UPDATED April 16, 2020
If you or someone you know is on Medicaid (Nursing Home) or Special Assistance (Assisted Living Facility): READ THIS. This article has very important information about the effects of the $1,200 stimulus payments under the Coronavirus Aid, Relief, and Economic Security (CARES) Act.
In this update, I will explain why Medicaid and Special Assistance recipients have no immediate cause for alarm. I earlier raised concerns that have since been resolved. It’s been a fluid situation, to say the least. I will, however, continue to bring any issues I see to reader attention (with followup as they are hopefully resolved).
Soon stimulus checks under the recently passed CARES Act will be going out to Social Security recipients. That means that these folks will be receiving $1,200 in the same manner as their Social Security checks (direct deposit or paper check).
Great! But wait! If the Social Security recipient is also a Medicaid beneficiary (in a nursing home) or a Special Assistance recipient (in an assisted living facility), he or she has a $2,000 asset limit as of the last day of the month.
If Mom is in the nursing home and has $800 or less in her account, then there will be no problem. If Mom has more than that, the stimulus check could put her over the $2,000 limit unless something is done.
If Dad is home, then it may be as simple as Mom transferring the excess funds to Dad. But if Mom is a widow, it could be a different story.
If Mom is in a skilled nursing home and on Medicaid, this will NOT be a problem — at least for awhile.
If Mom is in an assisted living facility and on Special Assistance (it’s not Medicaid even though they call it that) it will not be a problem for a year.
I’ll explain each.
Medicaid in a Skilled Nursing Home
No problem — for now. The Families First Coronavirus Response Act (FFCRA), signed by President Trump on March 18, 2020, increased the percentage of a state’s Medicaid expense that the feds normally kicked in by 6.2 extra percent (translation: That’s A LOT of money).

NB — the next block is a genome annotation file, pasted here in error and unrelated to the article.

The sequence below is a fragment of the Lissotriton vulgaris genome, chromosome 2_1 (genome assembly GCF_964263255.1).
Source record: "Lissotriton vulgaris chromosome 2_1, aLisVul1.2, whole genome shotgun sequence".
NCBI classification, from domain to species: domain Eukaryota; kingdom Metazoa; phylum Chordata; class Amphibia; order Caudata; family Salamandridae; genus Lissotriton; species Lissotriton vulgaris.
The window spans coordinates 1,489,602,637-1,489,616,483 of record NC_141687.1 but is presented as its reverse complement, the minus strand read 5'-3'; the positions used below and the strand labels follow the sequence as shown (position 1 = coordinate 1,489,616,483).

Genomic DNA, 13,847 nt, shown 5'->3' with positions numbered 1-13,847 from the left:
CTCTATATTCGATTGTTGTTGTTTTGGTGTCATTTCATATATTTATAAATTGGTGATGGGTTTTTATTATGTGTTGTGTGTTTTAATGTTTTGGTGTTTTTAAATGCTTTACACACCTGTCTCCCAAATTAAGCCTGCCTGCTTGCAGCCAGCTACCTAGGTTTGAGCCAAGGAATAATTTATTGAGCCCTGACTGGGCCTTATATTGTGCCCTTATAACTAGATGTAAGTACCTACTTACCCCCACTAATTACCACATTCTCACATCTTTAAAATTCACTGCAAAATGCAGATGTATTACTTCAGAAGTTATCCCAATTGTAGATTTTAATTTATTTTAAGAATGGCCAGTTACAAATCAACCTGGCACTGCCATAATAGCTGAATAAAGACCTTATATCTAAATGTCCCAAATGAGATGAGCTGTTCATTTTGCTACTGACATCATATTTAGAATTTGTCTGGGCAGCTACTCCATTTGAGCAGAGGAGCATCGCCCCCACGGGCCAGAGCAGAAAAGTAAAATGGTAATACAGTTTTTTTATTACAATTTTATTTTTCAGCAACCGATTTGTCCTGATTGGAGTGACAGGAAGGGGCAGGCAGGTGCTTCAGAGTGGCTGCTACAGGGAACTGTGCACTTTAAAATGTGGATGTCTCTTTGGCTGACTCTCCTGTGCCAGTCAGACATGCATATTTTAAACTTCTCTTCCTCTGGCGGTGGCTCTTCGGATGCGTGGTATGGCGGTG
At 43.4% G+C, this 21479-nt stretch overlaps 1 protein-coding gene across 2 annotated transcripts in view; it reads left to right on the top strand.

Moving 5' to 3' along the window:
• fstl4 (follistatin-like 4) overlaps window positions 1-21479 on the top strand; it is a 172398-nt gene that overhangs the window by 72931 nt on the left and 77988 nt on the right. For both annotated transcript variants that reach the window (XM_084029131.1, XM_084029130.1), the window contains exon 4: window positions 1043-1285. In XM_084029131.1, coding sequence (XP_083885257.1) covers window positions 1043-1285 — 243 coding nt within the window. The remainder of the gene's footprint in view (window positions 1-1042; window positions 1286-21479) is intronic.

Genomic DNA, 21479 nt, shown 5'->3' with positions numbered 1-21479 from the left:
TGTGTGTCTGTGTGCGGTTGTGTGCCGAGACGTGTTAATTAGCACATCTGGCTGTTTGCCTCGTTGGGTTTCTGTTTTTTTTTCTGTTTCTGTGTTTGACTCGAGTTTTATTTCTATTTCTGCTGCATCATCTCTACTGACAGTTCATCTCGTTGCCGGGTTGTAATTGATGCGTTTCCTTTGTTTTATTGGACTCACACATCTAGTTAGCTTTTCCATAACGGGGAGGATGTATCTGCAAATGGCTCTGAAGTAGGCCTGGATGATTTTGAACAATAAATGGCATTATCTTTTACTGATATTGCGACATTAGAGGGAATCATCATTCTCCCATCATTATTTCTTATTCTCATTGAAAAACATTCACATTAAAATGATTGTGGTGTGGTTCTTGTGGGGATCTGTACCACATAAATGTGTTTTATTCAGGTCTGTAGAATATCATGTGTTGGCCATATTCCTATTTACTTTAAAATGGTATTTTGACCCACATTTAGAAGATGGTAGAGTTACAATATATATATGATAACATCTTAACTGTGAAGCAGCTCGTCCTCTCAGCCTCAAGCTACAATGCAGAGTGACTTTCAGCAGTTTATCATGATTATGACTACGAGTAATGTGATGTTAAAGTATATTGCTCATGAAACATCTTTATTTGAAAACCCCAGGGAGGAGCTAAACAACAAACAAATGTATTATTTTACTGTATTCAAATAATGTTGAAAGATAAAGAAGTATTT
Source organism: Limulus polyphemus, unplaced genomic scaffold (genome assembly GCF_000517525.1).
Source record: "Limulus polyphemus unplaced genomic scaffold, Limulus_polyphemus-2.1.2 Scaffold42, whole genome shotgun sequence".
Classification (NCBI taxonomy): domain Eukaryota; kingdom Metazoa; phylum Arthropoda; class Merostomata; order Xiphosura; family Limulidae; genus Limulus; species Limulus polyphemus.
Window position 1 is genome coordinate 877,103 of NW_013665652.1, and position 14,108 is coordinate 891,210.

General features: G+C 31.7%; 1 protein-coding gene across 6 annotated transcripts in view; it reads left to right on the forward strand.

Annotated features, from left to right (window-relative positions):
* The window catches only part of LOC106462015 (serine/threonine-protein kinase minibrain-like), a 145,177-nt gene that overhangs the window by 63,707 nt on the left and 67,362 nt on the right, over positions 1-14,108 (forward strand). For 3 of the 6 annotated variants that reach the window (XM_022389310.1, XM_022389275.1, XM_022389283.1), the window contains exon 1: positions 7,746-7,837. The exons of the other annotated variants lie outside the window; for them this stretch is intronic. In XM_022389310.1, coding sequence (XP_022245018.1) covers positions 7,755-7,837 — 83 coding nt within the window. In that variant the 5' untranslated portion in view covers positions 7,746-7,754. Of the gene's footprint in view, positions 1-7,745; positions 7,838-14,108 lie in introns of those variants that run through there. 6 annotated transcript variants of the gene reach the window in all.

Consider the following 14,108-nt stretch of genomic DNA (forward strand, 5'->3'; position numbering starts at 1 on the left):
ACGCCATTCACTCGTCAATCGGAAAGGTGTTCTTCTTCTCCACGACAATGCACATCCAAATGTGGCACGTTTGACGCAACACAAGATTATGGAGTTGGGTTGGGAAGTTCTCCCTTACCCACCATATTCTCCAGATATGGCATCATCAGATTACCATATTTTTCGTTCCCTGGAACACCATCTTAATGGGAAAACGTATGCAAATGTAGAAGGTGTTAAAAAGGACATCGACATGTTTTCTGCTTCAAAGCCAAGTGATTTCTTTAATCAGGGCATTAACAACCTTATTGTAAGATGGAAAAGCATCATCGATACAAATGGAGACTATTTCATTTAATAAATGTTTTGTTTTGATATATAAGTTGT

One of the requirements that a state has to meet, however, is that it will NOT terminate Medicaid benefits for anyone on Medicaid on or after March 18, 2020, and for so long as the Coronavirus Declared Emergency lasts.
On March 20, 2020, the NC Division of Health Benefits (the outfit that administers Medicaid in North Carolina) published Admin. Letter No. 01-20 that provides, among a number of interesting things, that pursuant to the FFCRA no one will have Medicaid benefits terminated for as long as the Declared Emergency lasts (Someone would have needed to have been on Medicaid on March 18 or thereafter).
I say, “no problem for now” — even if it puts Mom over $2,000 because she can’t be terminated. But, as we all do, I pray this medical Coronavirus Emergency will not last forever.
If you are a child caregiver or “business manager” for Mom, keep an eye on that checking account and have some plan for spending it down during the emergency period. In other words, come the end of April, 2020 . . . and probably for a month or two thereafter, DON’T PANIC.
Special Assistance in an Assisted Living Facility
As I have explained before, Special Assistance is NOT Medicaid. Special Assistance is based on rules for the Social Security Supplemental Security Income (SSI) program.
I had been concerned that the $1,200 stimulus payment could pose potential problems for Mom if it puts her account over $2,000 on the end of the month.
Fortunately, the Commissioner of Social Security recently made the following announcement:
“We are working closely with Treasury to address outstanding questions about our SSI recipients in an attempt to make the issuance of economic impact payments as quick and efficient as possible. We realize people are concerned, and the IRS will provide additional information on their web page when available. Please note that we will not consider economic impact payments as income for SSI recipients, and the payments are excluded from resources for 12 months.”
So there you have it. Those $1,200 stimulus checks will have no impact on Medicaid nursing home residents for at least the duration of the emergency. Further, the checks will have no impact on Special Assistance assisted living facility residents for a year (remember, the Special Assistance rules track the SSI rules).
I hope this helps. Wash your hands.